* This assumes the period of quiescence while pointing at one particular number is centered, time-wise, about that exact indicated moment.

Right.

This would normally be the case if the "tick" occurs exactly at the end of a second, [...]

Shouldn't that be "exactly halfway between the beginning and end of each second"? For example, the clock reading should change from 10:40:12 to 10:40:13 when the time is exactly 10:40:12.5.

BenBurch
1st March 2011, 09:14 AM
As Ziggurat explained, even if analog clocks have better resolution and are more precise, they're clearly less accurate.

In terms of precision, there's friction and inertia in mechanical works that I'm pretty confident produce greater error bars than the +/-0.05 microsecond of discrepancy in even the cheapest digital clocks (typically 10MHz).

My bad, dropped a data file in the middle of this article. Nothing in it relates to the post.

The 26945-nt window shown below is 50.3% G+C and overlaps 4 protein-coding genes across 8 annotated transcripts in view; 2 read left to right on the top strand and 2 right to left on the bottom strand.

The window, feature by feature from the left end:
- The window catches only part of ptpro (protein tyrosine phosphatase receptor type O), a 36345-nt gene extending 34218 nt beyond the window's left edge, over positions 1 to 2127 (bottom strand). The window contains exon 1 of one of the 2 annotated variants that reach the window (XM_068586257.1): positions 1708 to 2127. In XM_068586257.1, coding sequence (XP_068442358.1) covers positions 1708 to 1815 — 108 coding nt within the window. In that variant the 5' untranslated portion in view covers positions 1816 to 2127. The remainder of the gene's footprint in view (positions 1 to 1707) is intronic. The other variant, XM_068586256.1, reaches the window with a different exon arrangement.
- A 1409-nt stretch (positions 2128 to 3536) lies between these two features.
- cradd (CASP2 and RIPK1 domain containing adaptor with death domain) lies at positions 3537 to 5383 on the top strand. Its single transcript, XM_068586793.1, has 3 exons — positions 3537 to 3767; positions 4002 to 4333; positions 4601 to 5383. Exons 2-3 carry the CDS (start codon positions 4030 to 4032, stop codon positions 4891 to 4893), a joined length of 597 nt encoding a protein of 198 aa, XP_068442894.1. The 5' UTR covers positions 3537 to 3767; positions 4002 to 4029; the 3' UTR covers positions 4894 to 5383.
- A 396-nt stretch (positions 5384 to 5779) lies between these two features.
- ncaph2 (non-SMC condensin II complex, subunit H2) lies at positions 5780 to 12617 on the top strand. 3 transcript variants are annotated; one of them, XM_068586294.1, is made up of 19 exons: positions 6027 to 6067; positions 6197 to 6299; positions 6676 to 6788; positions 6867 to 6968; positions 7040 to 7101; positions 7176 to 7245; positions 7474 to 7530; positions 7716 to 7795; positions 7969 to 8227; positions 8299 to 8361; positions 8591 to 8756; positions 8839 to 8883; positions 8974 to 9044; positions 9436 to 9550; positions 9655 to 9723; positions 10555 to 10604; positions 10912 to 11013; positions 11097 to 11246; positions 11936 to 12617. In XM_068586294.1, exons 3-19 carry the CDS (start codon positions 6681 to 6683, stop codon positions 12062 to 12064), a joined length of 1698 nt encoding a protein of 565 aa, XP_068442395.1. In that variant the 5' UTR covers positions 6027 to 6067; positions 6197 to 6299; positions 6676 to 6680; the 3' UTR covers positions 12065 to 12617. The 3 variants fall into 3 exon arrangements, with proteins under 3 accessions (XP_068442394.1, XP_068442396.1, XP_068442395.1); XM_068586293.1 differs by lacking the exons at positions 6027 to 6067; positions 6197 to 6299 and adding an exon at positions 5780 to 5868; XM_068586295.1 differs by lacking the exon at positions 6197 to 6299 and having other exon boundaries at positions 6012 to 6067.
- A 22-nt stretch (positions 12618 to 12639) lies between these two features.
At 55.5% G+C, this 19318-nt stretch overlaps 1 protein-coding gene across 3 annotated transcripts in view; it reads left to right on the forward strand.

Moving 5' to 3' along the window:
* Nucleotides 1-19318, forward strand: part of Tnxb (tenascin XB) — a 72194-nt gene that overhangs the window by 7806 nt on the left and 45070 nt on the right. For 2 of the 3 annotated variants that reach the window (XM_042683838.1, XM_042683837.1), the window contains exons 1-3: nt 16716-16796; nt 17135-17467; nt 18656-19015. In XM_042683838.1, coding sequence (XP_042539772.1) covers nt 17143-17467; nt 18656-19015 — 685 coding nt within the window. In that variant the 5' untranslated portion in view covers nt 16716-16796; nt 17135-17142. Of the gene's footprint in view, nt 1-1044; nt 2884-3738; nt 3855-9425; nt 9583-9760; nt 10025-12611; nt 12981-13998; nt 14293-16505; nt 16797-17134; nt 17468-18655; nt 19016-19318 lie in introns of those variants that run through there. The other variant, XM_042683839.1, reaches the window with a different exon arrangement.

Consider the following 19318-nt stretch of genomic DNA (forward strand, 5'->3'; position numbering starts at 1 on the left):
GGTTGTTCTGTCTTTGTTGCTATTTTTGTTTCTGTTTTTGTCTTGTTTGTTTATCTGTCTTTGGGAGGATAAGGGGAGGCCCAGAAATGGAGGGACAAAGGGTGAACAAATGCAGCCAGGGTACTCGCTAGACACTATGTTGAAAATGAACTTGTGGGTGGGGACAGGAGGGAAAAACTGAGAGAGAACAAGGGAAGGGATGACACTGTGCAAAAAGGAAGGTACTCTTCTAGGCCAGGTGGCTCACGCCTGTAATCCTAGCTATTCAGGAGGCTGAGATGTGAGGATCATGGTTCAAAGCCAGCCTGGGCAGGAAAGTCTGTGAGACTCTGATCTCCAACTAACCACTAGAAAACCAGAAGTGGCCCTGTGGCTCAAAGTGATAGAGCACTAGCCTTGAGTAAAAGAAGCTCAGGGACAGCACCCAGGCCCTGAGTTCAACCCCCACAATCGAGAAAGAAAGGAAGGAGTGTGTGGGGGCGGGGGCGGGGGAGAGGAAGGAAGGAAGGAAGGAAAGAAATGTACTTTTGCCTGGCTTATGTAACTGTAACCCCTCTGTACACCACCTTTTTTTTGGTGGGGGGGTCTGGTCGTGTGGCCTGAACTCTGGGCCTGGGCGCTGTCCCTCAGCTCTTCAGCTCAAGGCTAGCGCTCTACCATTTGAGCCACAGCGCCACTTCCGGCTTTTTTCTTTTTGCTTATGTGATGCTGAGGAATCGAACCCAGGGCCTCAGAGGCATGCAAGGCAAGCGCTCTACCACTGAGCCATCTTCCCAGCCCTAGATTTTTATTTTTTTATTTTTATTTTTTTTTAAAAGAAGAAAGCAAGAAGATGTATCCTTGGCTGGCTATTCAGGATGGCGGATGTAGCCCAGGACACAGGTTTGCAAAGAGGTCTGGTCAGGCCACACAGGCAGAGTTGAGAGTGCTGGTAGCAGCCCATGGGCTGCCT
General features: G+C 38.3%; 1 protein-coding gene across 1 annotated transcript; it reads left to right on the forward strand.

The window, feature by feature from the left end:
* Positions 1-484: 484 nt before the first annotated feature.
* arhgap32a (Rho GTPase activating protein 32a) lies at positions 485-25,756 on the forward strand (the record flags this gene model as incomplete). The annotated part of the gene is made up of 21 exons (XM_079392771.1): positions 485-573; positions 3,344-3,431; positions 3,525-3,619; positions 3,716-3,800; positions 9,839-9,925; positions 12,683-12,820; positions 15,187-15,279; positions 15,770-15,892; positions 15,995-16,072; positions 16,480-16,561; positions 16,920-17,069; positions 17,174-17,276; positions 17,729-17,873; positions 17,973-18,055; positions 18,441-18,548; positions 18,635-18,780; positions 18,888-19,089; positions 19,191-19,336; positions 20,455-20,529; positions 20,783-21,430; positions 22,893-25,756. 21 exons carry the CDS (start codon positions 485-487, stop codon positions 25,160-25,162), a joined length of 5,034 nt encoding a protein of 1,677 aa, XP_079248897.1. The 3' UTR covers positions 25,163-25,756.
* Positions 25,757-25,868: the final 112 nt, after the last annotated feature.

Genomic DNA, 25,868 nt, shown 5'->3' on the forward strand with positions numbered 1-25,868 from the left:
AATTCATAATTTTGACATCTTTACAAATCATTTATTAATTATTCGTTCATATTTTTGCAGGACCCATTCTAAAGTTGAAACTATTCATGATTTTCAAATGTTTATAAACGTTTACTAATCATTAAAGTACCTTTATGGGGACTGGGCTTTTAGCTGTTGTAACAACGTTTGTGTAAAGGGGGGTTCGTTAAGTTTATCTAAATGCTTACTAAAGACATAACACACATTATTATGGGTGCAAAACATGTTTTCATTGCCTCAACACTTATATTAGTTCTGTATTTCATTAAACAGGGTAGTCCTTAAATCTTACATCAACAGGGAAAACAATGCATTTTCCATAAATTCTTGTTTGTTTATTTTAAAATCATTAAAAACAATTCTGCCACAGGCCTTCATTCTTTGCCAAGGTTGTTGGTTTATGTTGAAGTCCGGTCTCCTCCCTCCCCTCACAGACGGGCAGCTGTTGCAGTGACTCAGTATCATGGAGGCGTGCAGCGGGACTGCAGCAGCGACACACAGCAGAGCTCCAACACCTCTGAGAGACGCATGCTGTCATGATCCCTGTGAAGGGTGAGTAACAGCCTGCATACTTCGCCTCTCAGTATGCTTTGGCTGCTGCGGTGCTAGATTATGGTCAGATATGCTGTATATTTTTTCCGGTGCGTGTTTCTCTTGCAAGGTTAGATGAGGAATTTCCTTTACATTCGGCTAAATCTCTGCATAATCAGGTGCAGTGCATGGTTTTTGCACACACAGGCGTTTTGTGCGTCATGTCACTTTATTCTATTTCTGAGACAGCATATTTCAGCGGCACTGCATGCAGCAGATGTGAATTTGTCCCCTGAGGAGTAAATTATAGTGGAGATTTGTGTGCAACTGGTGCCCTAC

Not necessarily. The Shortt-Synchronome was a semi-mechanical clock that was amazingly accurate.

http://en.wikipedia.org/wiki/Shortt-Synchronome_clock

Dr. Keith
1st March 2011, 09:21 AM
This makes sense. It's terribly annoying when people report values to five significant numbers when they only measured two accurately...

Yeah, I get a bit frustrated with my grade school daughter's math homework sometimes because I want to correct the answer to the appropriate significant figures, but then I know she will be counted off as if she didn't do the calculations correctly. So, I tell her that one day she will notice . . . (lays groundwork for understanding significant figures).

blutoski
1st March 2011, 09:24 AM
Not necessarily. The Shortt-Synchronome was a semi-mechanical clock that was amazingly accurate.

http://en.wikipedia.org/wiki/Shortt-Synchronome_clock